Last week was such a surreal week for me and not just because my daughter slept until 9:30 on both Saturday and Sunday (although if I had known she was going to discover the joys of "sleeping in on the weekends" I would have prepared better. Ya know, used that time to write a musical, build a tree house, cure cancer...)
However, the real reason for having had such a surreal week had to do with the creative work of worlds coming together in such unexpected and overwhelming ways.
As you know I started writing over a year ago. I had never written a column before, barely knew my way around the Internet (or, as my even less techy friend calls it, "the world wide web") and hadn't a clue what I had to say.
But, I just wrote. I did what seemed to be the next right indicated action. When I'm quiet I can actually listen for guidance. And when I'm really quiet I can actually follow that guidance.
Before I knew it I was a columnist. Had a following. A twitter account (which I'm still not sure how to use properly). I even got to meet my hero, Arianna Huffington!
I wrote about everything that was true in my life. From motherhood to unemployment and all the crazy in-between. I shared it all and continue to share it all.
And while I wrote my weekly column and watched the calender continue to flip without me having a paying writing job—or any job— I truly was at the end of the road when, as you know, I got hired to write for a show. But not just any show. The number one sitcom on television.
It was a miracle. A gift. A PAYCHECK!
My daughter and I danced around the living room screaming and, embarrassingly enough, we still are. Unfortunately, she can't watch the TV show that her mommy is writing for but she enjoys knowing, just simply knowing in her heart, that her mommy is a working writer.
I'm getting to the surreal part soon. Promise.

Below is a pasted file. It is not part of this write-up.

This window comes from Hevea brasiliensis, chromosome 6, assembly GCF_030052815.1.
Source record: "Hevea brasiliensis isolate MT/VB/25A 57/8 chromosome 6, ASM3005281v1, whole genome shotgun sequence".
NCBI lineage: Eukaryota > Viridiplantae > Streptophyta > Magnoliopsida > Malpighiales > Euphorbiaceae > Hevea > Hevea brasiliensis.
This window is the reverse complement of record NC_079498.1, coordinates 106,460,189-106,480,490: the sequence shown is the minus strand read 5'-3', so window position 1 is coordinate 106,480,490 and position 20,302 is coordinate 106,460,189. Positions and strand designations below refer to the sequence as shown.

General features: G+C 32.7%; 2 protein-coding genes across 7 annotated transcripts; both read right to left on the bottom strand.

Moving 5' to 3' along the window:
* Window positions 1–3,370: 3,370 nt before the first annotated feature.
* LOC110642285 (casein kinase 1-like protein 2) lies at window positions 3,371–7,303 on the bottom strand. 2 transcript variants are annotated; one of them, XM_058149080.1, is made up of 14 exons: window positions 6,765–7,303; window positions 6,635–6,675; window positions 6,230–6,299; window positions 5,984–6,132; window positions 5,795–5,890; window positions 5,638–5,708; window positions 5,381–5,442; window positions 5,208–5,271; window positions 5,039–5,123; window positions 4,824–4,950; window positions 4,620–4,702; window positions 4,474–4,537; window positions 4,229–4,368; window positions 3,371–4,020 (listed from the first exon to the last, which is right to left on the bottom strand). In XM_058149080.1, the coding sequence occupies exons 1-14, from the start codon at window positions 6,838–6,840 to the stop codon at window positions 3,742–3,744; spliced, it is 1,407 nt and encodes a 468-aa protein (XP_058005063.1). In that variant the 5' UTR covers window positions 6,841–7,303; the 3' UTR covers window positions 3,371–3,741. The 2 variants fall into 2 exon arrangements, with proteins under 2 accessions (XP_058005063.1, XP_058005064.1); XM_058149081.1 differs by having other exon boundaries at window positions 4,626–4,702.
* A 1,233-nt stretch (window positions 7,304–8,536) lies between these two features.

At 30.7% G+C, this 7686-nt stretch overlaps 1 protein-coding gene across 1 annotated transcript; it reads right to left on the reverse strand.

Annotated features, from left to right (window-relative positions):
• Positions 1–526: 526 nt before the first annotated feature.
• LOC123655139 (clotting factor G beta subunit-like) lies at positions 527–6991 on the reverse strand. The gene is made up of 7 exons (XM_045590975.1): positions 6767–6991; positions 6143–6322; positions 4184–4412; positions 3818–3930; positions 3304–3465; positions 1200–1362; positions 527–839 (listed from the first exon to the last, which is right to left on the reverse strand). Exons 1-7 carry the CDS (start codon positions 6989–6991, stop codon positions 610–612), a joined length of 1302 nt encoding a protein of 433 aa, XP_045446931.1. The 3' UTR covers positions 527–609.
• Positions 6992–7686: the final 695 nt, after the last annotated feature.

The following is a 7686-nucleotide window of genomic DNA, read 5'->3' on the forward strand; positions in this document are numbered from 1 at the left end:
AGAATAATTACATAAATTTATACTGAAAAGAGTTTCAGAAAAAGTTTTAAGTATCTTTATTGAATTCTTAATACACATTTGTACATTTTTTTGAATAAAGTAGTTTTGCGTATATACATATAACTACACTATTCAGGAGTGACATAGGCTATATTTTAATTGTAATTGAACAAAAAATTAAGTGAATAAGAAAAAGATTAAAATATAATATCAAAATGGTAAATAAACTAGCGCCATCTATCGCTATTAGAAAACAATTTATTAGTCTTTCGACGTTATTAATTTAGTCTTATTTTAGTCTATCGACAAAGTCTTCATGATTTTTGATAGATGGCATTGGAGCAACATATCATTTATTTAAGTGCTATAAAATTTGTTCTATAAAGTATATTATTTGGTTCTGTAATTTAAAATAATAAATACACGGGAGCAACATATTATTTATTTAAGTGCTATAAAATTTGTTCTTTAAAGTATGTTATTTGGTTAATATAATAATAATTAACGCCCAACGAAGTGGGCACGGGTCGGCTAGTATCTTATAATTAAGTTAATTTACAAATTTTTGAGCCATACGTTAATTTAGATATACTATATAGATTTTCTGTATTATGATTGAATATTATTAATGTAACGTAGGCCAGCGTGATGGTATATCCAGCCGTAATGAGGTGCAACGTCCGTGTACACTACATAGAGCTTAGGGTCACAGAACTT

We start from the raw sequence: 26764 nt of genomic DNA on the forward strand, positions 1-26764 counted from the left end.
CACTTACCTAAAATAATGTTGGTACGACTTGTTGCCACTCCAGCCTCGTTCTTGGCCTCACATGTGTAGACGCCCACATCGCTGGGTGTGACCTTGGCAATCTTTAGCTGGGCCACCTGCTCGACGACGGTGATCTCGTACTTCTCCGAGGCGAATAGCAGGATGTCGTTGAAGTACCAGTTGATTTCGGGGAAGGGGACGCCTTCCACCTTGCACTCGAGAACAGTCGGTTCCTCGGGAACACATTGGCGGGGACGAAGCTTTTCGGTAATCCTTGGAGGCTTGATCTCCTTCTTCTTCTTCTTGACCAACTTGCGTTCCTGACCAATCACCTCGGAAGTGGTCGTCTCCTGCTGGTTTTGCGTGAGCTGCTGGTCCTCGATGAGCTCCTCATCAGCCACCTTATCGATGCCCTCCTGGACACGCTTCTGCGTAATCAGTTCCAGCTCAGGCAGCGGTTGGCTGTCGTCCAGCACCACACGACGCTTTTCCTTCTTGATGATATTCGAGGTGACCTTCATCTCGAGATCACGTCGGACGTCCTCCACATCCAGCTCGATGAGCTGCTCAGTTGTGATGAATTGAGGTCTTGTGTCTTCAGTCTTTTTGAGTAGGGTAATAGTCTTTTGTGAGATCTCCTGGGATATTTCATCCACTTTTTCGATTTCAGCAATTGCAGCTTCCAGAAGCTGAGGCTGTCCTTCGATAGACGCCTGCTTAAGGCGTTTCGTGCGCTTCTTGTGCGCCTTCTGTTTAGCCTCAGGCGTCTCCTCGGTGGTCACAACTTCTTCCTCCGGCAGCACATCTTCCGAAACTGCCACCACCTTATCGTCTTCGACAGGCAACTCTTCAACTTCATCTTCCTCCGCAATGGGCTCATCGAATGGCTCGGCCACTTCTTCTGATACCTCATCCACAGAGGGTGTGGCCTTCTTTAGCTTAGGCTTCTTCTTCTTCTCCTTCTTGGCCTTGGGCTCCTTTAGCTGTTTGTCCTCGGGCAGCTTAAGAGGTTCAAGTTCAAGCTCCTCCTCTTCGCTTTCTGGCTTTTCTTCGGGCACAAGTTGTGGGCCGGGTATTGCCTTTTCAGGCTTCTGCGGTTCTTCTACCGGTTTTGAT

Who knows how anyone truly lands a job. Was it what I wore? Said? Didn't say? You can try and dissect these things, but the truth is how we get anywhere is a little footwork and a bucketload of mystery.
What I do know is that when I did have that initial meeting for the job it wasn't just my scripts that had been sent over.
He had read my columns. And, one column in particular that we spoke about was my
"Yes, it's true. I did it. I'm not crazy. Well, just a little."
Okay, here we go. The surreal part.
Last Monday I got a career high. At 9 p.m. on CBS for the first time with this show I got to see my name on screen. And not just my name... I got to see it float underneath my boss's name. A name I never could imagine sharing a credit with.
And in the same week, on Thursday night, at a sold out theater in Hollywood, I got to do something else. Something I had never done before.
I performed a reading of Yes, my column. My stalking Viggo Mortenson column. An evening of seven writer's hand selected to perform their work in front of a packed crowd and I was among them.
That's right, two worlds, two creative endevour's happening in the same week.
A story that quite possibly led me to a job. A job that quite possibly led me to performing a story.
So, here's to footwork. Here's to listening and being led. Here's to dancing in living rooms.
And here, my friends, is to a bucketload of mystery.